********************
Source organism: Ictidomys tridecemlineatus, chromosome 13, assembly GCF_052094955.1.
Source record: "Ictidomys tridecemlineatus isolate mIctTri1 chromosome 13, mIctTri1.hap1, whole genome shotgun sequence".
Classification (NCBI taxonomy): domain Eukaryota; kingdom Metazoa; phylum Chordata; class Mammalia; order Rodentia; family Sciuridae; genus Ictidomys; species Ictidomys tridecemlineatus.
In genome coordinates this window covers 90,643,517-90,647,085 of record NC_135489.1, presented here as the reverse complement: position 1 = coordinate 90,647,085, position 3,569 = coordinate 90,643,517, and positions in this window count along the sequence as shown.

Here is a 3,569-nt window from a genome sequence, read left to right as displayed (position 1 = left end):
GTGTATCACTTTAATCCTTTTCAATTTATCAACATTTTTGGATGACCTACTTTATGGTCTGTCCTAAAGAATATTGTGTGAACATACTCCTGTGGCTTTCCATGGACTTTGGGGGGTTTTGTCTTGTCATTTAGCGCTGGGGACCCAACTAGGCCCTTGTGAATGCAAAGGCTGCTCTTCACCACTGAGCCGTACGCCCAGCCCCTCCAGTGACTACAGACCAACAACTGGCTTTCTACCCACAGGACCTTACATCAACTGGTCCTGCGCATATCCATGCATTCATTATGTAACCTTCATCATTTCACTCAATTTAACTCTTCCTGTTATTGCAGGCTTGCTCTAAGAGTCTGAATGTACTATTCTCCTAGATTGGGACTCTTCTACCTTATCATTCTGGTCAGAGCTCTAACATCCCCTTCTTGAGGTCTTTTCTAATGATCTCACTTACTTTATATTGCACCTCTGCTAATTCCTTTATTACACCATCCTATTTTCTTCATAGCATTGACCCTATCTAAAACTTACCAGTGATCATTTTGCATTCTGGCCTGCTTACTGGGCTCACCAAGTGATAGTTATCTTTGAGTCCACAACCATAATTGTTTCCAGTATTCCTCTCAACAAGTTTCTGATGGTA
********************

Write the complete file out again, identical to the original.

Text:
Source organism: Ictidomys tridecemlineatus, chromosome 13, assembly GCF_052094955.1.
Source record: "Ictidomys tridecemlineatus isolate mIctTri1 chromosome 13, mIctTri1.hap1, whole genome shotgun sequence".
Classification (NCBI taxonomy): domain Eukaryota; kingdom Metazoa; phylum Chordata; class Mammalia; order Rodentia; family Sciuridae; genus Ictidomys; species Ictidomys tridecemlineatus.
In genome coordinates this window covers 90,643,517-90,647,085 of record NC_135489.1, presented here as the reverse complement: position 1 = coordinate 90,647,085, position 3,569 = coordinate 90,643,517, and positions in this window count along the sequence as shown.

Here is a 3,569-nt window from a genome sequence, read left to right as displayed (position 1 = left end):
GTGTATCACTTTAATCCTTTTCAATTTATCAACATTTTTGGATGACCTACTTTATGGTCTGTCCTAAAGAATATTGTGTGAACATACTCCTGTGGCTTTCCATGGACTTTGGGGGGTTTTGTCTTGTCATTTAGCGCTGGGGACCCAACTAGGCCCTTGTGAATGCAAAGGCTGCTCTTCACCACTGAGCCGTACGCCCAGCCCCTCCAGTGACTACAGACCAACAACTGGCTTTCTACCCACAGGACCTTACATCAACTGGTCCTGCGCATATCCATGCATTCATTATGTAACCTTCATCATTTCACTCAATTTAACTCTTCCTGTTATTGCAGGCTTGCTCTAAGAGTCTGAATGTACTATTCTCCTAGATTGGGACTCTTCTACCTTATCATTCTGGTCAGAGCTCTAACATCCCCTTCTTGAGGTCTTTTCTAATGATCTCACTTACTTTATATTGCACCTCTGCTAATTCCTTTATTACACCATCCTATTTTCTTCATAGCATTGACCCTATCTAAAACTTACCAGTGATCATTTTGCATTCTGGCCTGCTTACTGGGCTCACCAAGTGATAGTTATCTTTGAGTCCACAACCATAATTGTTTCCAGTATTCCTCTCAACAAGTTTCTGATGGTA